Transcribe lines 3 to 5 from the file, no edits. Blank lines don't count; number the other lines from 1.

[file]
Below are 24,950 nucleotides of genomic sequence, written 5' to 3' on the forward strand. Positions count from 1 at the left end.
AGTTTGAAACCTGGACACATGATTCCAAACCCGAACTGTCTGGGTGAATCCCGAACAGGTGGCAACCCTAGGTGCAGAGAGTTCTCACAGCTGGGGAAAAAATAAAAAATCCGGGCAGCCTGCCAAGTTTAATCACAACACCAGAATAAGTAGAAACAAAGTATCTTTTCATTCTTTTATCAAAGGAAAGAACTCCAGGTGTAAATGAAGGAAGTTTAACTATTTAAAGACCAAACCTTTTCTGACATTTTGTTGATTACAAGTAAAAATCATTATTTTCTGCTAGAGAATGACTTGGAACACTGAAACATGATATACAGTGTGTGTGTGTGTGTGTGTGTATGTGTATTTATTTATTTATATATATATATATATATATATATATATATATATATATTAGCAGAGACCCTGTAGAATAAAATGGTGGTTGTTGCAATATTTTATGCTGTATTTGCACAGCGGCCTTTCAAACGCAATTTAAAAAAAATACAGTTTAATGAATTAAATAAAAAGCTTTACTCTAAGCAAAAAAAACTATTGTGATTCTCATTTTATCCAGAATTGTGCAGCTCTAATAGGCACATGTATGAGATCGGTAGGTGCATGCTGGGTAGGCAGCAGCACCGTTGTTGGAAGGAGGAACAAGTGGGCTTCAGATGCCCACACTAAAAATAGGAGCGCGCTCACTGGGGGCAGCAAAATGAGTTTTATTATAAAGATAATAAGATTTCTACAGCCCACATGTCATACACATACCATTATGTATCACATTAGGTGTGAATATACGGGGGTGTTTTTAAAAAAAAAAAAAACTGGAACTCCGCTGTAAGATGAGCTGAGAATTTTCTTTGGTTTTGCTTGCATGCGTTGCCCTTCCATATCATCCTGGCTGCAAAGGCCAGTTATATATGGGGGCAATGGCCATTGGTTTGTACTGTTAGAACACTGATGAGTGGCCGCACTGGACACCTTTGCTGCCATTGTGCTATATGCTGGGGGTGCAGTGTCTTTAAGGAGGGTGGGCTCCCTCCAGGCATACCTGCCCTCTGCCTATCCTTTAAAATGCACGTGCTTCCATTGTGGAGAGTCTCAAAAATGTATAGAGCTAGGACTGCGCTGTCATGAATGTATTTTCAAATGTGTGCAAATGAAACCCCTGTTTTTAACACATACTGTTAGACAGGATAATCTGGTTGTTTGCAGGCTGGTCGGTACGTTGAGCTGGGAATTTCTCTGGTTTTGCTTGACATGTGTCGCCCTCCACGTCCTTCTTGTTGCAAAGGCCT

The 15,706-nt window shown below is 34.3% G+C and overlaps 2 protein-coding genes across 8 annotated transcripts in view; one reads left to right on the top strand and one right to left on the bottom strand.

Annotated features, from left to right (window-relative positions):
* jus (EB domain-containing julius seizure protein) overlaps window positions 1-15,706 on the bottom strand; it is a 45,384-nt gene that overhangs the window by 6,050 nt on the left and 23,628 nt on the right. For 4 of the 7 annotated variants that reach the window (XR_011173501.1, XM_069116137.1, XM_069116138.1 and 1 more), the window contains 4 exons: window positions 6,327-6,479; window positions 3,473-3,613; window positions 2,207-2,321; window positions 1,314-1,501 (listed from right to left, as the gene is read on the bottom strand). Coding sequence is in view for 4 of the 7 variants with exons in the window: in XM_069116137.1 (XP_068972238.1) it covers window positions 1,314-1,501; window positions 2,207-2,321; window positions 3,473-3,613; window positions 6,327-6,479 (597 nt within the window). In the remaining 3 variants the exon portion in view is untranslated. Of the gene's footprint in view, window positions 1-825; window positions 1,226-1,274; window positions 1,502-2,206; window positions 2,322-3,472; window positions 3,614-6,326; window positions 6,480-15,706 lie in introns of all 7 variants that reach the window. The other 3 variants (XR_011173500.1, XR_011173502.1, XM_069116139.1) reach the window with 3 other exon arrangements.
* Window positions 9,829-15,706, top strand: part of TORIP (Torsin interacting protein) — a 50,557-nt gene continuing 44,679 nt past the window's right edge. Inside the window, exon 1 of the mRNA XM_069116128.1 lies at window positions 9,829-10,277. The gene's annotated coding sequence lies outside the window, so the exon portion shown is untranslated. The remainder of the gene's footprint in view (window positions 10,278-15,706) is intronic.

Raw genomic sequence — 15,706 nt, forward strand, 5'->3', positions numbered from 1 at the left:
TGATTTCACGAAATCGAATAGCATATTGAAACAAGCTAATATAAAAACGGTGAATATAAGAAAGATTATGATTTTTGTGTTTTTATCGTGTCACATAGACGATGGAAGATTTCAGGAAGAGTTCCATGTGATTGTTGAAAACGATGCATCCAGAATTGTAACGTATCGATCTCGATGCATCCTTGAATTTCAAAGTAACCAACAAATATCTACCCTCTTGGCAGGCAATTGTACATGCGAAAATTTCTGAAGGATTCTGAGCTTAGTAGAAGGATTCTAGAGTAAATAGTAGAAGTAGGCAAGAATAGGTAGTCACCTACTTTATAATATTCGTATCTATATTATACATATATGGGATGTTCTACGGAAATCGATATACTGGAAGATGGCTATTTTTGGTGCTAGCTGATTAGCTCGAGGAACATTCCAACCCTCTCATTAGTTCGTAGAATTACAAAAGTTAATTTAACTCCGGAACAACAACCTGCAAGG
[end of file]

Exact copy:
The 15,706-nt window shown below is 34.3% G+C and overlaps 2 protein-coding genes across 8 annotated transcripts in view; one reads left to right on the top strand and one right to left on the bottom strand.

Annotated features, from left to right (window-relative positions):
* jus (EB domain-containing julius seizure protein) overlaps window positions 1-15,706 on the bottom strand; it is a 45,384-nt gene that overhangs the window by 6,050 nt on the left and 23,628 nt on the right. For 4 of the 7 annotated variants that reach the window (XR_011173501.1, XM_069116137.1, XM_069116138.1 and 1 more), the window contains 4 exons: window positions 6,327-6,479; window positions 3,473-3,613; window positions 2,207-2,321; window positions 1,314-1,501 (listed from right to left, as the gene is read on the bottom strand). Coding sequence is in view for 4 of the 7 variants with exons in the window: in XM_069116137.1 (XP_068972238.1) it covers window positions 1,314-1,501; window positions 2,207-2,321; window positions 3,473-3,613; window positions 6,327-6,479 (597 nt within the window). In the remaining 3 variants the exon portion in view is untranslated. Of the gene's footprint in view, window positions 1-825; window positions 1,226-1,274; window positions 1,502-2,206; window positions 2,322-3,472; window positions 3,614-6,326; window positions 6,480-15,706 lie in introns of all 7 variants that reach the window. The other 3 variants (XR_011173500.1, XR_011173502.1, XM_069116139.1) reach the window with 3 other exon arrangements.